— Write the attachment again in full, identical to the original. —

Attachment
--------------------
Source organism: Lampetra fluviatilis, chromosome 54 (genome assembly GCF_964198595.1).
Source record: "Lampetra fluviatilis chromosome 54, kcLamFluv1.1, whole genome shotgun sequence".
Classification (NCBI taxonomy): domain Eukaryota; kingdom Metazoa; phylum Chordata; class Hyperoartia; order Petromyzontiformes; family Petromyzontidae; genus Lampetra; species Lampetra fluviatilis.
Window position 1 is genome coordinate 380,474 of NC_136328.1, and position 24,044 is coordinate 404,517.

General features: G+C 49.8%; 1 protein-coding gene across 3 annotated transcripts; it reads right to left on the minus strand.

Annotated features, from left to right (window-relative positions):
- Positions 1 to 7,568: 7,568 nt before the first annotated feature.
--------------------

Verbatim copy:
Source organism: Lampetra fluviatilis, chromosome 54 (genome assembly GCF_964198595.1).
Source record: "Lampetra fluviatilis chromosome 54, kcLamFluv1.1, whole genome shotgun sequence".
Classification (NCBI taxonomy): domain Eukaryota; kingdom Metazoa; phylum Chordata; class Hyperoartia; order Petromyzontiformes; family Petromyzontidae; genus Lampetra; species Lampetra fluviatilis.
Window position 1 is genome coordinate 380,474 of NC_136328.1, and position 24,044 is coordinate 404,517.

General features: G+C 49.8%; 1 protein-coding gene across 3 annotated transcripts; it reads right to left on the minus strand.

Annotated features, from left to right (window-relative positions):
- Positions 1 to 7,568: 7,568 nt before the first annotated feature.